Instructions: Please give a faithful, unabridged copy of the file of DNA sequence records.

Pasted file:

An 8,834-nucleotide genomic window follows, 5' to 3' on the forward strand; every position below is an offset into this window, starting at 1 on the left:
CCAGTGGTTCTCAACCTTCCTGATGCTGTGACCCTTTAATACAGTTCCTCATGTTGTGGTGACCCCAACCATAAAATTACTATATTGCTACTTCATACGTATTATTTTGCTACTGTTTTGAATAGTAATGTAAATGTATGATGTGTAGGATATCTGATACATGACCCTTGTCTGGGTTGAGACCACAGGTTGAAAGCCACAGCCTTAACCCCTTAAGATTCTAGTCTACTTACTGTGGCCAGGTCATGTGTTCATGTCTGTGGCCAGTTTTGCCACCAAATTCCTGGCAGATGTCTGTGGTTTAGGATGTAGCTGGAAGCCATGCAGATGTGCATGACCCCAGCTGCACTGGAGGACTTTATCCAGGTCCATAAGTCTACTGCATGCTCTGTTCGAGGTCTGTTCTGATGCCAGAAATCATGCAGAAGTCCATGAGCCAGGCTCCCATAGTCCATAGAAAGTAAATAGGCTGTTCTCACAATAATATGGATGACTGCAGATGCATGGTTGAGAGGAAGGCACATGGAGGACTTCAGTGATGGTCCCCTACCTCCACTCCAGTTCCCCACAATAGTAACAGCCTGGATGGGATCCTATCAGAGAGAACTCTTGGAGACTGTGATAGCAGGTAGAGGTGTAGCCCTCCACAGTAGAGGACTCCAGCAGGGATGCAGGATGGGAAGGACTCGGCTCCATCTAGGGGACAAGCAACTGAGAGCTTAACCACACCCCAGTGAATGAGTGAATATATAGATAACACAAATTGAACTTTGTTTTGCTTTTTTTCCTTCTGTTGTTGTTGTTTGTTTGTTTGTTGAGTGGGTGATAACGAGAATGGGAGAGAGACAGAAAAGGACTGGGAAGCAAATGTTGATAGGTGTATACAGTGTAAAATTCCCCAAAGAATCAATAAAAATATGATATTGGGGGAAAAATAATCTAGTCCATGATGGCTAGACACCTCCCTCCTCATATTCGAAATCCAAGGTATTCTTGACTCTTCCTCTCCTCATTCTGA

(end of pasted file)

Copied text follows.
An 8,834-nucleotide genomic window follows, 5' to 3' on the forward strand; every position below is an offset into this window, starting at 1 on the left:
CCAGTGGTTCTCAACCTTCCTGATGCTGTGACCCTTTAATACAGTTCCTCATGTTGTGGTGACCCCAACCATAAAATTACTATATTGCTACTTCATACGTATTATTTTGCTACTGTTTTGAATAGTAATGTAAATGTATGATGTGTAGGATATCTGATACATGACCCTTGTCTGGGTTGAGACCACAGGTTGAAAGCCACAGCCTTAACCCCTTAAGATTCTAGTCTACTTACTGTGGCCAGGTCATGTGTTCATGTCTGTGGCCAGTTTTGCCACCAAATTCCTGGCAGATGTCTGTGGTTTAGGATGTAGCTGGAAGCCATGCAGATGTGCATGACCCCAGCTGCACTGGAGGACTTTATCCAGGTCCATAAGTCTACTGCATGCTCTGTTCGAGGTCTGTTCTGATGCCAGAAATCATGCAGAAGTCCATGAGCCAGGCTCCCATAGTCCATAGAAAGTAAATAGGCTGTTCTCACAATAATATGGATGACTGCAGATGCATGGTTGAGAGGAAGGCACATGGAGGACTTCAGTGATGGTCCCCTACCTCCACTCCAGTTCCCCACAATAGTAACAGCCTGGATGGGATCCTATCAGAGAGAACTCTTGGAGACTGTGATAGCAGGTAGAGGTGTAGCCCTCCACAGTAGAGGACTCCAGCAGGGATGCAGGATGGGAAGGACTCGGCTCCATCTAGGGGACAAGCAACTGAGAGCTTAACCACACCCCAGTGAATGAGTGAATATATAGATAACACAAATTGAACTTTGTTTTGCTTTTTTTCCTTCTGTTGTTGTTGTTTGTTTGTTTGTTGAGTGGGTGATAACGAGAATGGGAGAGAGACAGAAAAGGACTGGGAAGCAAATGTTGATAGGTGTATACAGTGTAAAATTCCCCAAAGAATCAATAAAAATATGATATTGGGGGAAAAATAATCTAGTCCATGATGGCTAGACACCTCCCTCCTCATATTCGAAATCCAAGGTATTCTTGACTCTTCCTCTCCTCATTCTGA